Book shows names, faces of early Stilly Valley schools

ARLINGTON — The Stillaguamish Valley Genealogical Society has released a book that includes the names and photos of many of the children who went to school in the river valley from the late 1880s to 1935.

The publication was a huge undertaking, said Wendy Becker, economic and cultural development officer for Snohomish County.

“The amount of work that these volunteers put in (to compile it) is amazing. Every time they thought they were close to being finished, they would find another little cache of information and pictures, and would have to start over,” Becker said. “This (publication) is just the first phase, with more to come.”

The book represents years of work and dedication by Marietta Roth, the founder of the society, as well as members Kay Crabtree and Mary Buzzell, said society spokeswoman Shirley Case.

“Roth understood that early Arlington school records were in danger of disintegrating, so she and her committee worked tirelessly to extract information, page by page,” Case said.

Helen Hubert Eliason and Joanne Holdal Wetmore began two years ago the task of entering the school data into a computer program used to self-publish books.

After another bunch of school records were found a year ago, the committee went back to page one of its plans, Case said.

The book has information and photographs of Arlington city schools and pupils, the original Kent Prairie School and students at schools in the communities of Bryant, Haller, Pilchuck, Edgecomb, Jordan, Loyal Heights, Island Crossing, Silvana, Trafton, Lincoln, Oso, Cicero and others. Most of the school buildings now are gone.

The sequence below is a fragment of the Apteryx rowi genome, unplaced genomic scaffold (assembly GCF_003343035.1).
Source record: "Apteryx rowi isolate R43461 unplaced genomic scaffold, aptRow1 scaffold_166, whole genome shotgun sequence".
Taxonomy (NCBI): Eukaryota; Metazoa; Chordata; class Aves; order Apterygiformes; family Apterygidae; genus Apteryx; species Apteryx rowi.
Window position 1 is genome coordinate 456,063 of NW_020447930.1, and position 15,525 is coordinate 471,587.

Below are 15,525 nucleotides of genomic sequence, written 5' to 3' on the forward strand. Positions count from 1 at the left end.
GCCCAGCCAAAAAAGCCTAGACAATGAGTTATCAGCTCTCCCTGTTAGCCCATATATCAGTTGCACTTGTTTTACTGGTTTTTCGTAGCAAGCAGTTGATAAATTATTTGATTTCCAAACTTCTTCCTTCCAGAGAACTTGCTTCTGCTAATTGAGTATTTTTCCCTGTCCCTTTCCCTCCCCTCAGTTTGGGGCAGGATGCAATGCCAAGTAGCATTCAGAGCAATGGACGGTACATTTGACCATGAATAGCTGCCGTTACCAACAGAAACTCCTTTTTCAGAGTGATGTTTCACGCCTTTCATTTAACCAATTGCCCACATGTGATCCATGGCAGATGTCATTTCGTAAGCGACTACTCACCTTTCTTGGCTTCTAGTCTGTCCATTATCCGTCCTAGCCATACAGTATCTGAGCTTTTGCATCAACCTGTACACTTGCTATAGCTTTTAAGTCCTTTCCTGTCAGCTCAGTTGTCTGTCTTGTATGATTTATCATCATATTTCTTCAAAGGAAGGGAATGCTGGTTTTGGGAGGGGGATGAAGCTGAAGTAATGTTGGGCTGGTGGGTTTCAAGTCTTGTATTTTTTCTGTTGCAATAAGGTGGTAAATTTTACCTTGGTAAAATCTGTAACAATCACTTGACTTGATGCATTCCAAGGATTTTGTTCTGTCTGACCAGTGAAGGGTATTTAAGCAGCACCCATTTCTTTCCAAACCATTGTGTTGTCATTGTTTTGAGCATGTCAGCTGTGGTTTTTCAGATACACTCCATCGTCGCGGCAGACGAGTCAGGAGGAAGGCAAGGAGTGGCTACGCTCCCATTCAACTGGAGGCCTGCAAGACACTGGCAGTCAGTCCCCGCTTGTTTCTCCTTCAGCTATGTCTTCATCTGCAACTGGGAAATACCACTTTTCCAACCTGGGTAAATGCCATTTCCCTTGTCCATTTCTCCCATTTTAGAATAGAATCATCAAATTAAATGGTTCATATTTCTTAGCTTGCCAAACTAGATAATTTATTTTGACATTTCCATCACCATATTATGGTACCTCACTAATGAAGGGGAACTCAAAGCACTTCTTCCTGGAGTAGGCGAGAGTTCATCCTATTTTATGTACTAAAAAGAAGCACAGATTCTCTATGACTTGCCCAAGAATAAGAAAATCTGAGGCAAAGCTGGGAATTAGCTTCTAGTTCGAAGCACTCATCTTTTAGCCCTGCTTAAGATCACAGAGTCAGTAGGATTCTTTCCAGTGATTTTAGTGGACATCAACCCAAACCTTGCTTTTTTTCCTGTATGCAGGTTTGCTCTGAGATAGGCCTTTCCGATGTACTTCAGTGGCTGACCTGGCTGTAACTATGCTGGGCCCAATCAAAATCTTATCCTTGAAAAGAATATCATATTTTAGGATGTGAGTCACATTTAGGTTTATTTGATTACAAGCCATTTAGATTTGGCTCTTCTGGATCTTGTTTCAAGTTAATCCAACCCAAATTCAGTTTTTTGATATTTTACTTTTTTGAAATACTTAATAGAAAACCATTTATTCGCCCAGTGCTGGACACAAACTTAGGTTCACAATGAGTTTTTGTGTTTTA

So much information exists that the society hopes to publish a second volume of early Stillaguamish River valley school records, Case said.

The Stillaguamish Valley Genealogical Society offers the book for sale as a resource, especially for longtime Arlington area families and history researchers.

The books sells for $25. To buy one before Christmas, leave a message on the society’s library phone at 360-435-4838. The library opens to the public again at 10 a.m. Jan. 3 at 2215 French St. S.

More in Local News

500 tires go up in flames at a store south of Everett

There were no injuries. And it was nowhere near as bad as that months-long tire fire in 1984.

Inclusion super important to Monroe High senior

Sarah Reeves worked to make homecoming more representative of the student population.

A pot deal between teens leaves them injured, facing charges

Police found out about the incident when both ended up at the same hospital that night.

Funds up for council vote would aid conservation district

District stands to receive an extra $1 million each year, if the County Council gives its approval.

Herald photos of the week

A weekly collection of The Herald’s best images by staff photographers and… Continue reading

Lake Stevens man injured by 50-foot fall near Leavenworth

The rescuers had to tie in to keep from falling due to the steep rugged terrain.

Search on for 6-year-old mildly autistic boy from Lynnwood

David Pakko was last seen in his home around Monday afternoon.

Hiding in plain sight: Burned Everett building had rich past

It was a hotel, boarding house, fraternal lodge, church, dance studio and office furniture store.

Lynnwood mayor challenged by councilman in general election

Three City Council members also are facing challengers on the Nov. 7 ballot.

Most Read